Doktorandenworkshop “Writing for Journals – Publishing in Journals”
With David Ebrey (Humboldt University, Berlin)
Date and time: October 5, 2021, 13:00 - 17:30
Location: We aim for a face-to-face workshop at TU Dortmund. Depending on the pandemic situation, we may move to a hybrid or fully online format. We will keep registered participants posted about the details.
Registration: To register, send an email to Eva Schmidt at firstname.lastname@example.org by September 28, 2021.
Participants: The workshop is intended for doctoral students, postdocs, and advanced master’s students of the UA Ruhr (TU Dortmund, RUB, Duisburg-Essen).
The workshop will focus on two topics: (1) how to approach the publishing process with philosophy journals; (2) how to write a philosophy paper for a journal.
The workshop will kick off a new workshop series for doctoral students in philosophy and neighboring disciplines. The next workshop – on self-organization during the PhD – will take place in the spring of 2022. The series is organized by Ronja Hildebrandt, Eva Schmidt, and Jessica Struchhold.
The goal of the workshop will be to think through how to publish articles in good, English-language philosophy journals. I will discuss basic topics that are important for all writing, such as how to think about your audience, how to structure your arguments to be persuasive, and how to introduce your thesis. I will also discuss topics specific to journal submissions, including how to understand the norms of your sub-discipline.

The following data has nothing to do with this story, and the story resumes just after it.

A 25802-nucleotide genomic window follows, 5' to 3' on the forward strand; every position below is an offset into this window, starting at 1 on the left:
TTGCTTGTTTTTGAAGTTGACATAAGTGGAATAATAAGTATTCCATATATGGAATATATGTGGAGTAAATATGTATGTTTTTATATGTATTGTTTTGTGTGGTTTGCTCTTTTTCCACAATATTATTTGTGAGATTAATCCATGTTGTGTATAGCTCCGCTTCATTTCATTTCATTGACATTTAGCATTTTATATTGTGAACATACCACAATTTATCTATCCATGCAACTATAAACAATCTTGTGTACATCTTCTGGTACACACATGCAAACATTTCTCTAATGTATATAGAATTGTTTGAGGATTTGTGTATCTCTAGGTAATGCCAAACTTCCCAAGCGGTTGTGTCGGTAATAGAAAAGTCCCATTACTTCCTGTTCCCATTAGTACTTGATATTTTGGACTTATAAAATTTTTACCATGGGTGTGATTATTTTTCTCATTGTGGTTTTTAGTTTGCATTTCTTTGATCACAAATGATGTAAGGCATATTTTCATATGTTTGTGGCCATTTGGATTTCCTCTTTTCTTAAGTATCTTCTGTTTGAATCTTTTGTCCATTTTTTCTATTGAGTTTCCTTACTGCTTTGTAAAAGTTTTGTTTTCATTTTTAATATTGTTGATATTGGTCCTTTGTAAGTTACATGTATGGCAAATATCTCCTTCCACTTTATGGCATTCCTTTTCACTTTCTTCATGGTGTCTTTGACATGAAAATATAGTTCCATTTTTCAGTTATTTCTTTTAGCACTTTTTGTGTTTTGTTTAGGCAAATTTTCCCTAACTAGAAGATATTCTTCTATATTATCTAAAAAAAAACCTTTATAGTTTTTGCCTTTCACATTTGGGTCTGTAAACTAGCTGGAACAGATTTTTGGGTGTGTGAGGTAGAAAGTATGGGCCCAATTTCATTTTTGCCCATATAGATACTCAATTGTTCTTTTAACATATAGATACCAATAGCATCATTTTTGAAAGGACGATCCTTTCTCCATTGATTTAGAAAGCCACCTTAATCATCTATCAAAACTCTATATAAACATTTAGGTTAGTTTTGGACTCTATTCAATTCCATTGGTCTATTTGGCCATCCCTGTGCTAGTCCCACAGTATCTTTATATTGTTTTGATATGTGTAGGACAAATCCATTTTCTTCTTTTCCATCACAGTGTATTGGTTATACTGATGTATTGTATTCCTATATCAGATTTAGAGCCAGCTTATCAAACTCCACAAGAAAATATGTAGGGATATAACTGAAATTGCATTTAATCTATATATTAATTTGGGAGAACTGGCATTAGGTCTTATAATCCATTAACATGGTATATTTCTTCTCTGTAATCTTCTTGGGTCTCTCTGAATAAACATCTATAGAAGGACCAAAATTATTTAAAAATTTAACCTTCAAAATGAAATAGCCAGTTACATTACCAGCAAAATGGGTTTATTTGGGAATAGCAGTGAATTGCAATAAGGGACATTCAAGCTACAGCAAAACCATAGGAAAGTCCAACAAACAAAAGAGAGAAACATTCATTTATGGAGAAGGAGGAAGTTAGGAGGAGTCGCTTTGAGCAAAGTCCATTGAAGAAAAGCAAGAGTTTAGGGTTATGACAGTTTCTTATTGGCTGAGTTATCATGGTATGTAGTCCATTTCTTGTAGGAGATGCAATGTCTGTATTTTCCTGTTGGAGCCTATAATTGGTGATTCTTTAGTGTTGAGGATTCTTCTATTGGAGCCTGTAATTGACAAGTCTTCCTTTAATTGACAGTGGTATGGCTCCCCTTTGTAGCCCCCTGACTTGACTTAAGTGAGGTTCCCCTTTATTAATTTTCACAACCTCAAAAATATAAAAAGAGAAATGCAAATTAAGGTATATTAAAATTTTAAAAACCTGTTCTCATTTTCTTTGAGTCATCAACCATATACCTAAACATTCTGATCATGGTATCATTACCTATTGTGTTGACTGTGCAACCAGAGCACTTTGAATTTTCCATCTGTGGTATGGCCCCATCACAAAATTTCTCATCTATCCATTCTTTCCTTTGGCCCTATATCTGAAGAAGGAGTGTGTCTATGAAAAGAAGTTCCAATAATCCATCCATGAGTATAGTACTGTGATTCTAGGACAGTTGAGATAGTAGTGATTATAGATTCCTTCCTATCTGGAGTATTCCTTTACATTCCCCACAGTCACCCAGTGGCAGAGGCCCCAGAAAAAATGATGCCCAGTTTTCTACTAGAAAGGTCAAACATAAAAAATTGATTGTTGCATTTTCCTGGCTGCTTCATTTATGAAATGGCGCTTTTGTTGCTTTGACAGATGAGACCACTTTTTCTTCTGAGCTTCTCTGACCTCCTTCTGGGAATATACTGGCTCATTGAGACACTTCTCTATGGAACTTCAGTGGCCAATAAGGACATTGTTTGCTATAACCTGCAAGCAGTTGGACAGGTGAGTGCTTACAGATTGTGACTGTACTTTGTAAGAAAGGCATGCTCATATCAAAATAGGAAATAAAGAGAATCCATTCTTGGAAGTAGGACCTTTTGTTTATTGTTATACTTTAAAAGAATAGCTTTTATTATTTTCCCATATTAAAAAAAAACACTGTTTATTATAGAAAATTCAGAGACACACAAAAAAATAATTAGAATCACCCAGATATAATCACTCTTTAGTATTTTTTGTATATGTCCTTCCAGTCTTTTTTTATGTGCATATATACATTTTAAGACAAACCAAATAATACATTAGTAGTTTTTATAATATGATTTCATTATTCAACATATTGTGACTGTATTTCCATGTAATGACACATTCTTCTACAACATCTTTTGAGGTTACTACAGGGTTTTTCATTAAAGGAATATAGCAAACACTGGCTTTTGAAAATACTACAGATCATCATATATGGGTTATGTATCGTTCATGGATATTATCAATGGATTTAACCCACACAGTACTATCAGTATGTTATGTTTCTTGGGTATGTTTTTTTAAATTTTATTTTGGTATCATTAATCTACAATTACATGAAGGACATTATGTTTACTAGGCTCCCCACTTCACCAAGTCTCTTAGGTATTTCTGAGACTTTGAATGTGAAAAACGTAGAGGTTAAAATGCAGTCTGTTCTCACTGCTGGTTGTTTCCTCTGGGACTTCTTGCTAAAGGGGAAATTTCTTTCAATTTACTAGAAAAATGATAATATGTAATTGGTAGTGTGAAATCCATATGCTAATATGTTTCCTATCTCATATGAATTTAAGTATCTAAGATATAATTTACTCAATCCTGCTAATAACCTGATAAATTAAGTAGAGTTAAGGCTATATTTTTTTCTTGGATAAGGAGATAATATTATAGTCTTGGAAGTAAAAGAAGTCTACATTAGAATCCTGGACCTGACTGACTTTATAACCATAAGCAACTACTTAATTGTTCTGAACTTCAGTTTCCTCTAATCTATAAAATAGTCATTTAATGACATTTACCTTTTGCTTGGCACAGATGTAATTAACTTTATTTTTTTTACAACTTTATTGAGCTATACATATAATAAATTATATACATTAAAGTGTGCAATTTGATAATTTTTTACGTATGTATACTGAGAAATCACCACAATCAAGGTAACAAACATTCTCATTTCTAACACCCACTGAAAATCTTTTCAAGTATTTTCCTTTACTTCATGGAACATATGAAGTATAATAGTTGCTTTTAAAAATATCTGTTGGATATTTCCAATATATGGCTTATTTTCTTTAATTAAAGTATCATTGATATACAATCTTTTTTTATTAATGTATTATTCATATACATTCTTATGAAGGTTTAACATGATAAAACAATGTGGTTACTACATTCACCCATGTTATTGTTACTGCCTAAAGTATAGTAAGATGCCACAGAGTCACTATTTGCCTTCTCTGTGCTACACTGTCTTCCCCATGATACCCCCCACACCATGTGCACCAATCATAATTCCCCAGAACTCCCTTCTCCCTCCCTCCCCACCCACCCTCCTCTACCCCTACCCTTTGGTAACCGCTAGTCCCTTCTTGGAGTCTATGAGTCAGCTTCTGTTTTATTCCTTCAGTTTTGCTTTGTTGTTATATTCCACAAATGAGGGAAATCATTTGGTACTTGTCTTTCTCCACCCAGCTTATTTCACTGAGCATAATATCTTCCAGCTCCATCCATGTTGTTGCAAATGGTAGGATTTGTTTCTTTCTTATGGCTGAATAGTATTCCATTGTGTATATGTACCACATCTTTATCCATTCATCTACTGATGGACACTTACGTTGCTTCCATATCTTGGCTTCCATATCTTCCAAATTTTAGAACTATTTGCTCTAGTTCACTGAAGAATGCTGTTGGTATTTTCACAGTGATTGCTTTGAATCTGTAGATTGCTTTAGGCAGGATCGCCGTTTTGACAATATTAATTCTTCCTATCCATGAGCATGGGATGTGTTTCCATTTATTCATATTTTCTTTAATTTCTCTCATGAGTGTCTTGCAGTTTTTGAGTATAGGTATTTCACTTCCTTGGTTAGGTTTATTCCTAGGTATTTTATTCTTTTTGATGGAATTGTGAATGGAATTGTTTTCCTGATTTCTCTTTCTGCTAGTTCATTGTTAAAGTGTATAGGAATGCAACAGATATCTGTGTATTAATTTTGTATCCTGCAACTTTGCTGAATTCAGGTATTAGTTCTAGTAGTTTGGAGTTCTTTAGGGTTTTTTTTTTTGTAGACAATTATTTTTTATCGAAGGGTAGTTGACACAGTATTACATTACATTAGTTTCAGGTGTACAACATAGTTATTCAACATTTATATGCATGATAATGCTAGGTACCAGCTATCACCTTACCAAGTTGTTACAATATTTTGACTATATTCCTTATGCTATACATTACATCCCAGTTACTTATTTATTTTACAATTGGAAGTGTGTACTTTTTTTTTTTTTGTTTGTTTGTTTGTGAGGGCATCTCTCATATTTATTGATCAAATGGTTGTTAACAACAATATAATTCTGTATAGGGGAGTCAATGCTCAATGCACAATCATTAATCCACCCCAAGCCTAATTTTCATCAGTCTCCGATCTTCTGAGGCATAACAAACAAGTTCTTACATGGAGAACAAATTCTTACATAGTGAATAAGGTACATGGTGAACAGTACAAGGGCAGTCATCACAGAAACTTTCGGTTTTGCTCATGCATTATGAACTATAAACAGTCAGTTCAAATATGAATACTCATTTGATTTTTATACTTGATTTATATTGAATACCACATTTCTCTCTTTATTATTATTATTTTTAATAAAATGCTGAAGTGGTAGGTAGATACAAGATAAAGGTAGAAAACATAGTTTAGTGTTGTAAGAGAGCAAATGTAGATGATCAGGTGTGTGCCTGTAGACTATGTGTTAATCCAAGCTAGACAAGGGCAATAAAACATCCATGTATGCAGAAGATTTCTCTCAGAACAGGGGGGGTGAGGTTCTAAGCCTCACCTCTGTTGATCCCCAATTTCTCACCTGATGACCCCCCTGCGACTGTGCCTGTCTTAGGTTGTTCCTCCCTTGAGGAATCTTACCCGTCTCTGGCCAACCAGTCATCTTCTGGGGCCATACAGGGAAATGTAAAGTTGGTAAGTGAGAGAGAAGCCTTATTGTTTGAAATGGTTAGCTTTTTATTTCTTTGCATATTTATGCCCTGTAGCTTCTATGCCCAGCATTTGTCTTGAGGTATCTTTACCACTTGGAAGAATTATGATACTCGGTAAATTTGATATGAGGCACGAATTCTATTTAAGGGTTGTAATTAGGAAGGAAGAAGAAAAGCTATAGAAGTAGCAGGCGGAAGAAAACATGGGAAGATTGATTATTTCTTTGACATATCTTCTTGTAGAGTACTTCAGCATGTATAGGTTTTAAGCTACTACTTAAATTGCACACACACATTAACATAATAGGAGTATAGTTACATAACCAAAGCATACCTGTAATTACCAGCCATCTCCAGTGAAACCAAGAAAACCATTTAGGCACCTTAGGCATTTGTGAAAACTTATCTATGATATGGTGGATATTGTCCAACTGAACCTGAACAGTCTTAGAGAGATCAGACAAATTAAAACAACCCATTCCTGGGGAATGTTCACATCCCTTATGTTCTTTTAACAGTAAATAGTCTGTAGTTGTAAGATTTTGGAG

After a general overview of the topics that you should keep in mind, we will consider concrete cases. Please let me know ahead of time some of the top journals in your field--the sort you would aspire to publish in. Ideally, we would also consider and discuss some papers that you are interested in submitting to journals (no matter how rough!). If you do not have any such papers, we could also discuss something that you have written for some other purpose. A third possibility is to discuss some published paper in your field that you admire, discussing what works well and what does not work as well in the paper. My goal is that you leave with the tools needed to structure an article for a top journal. There are reasons why philosophy articles are structured in the way that they are. Understanding these reasons can also help us improve as philosophers.
Please send the following to email@example.com until the 28th of September 2021:
- suggestions for journals you aspire to publish in
- a paper you would like to discuss (either your own or a paper in your field that you admire)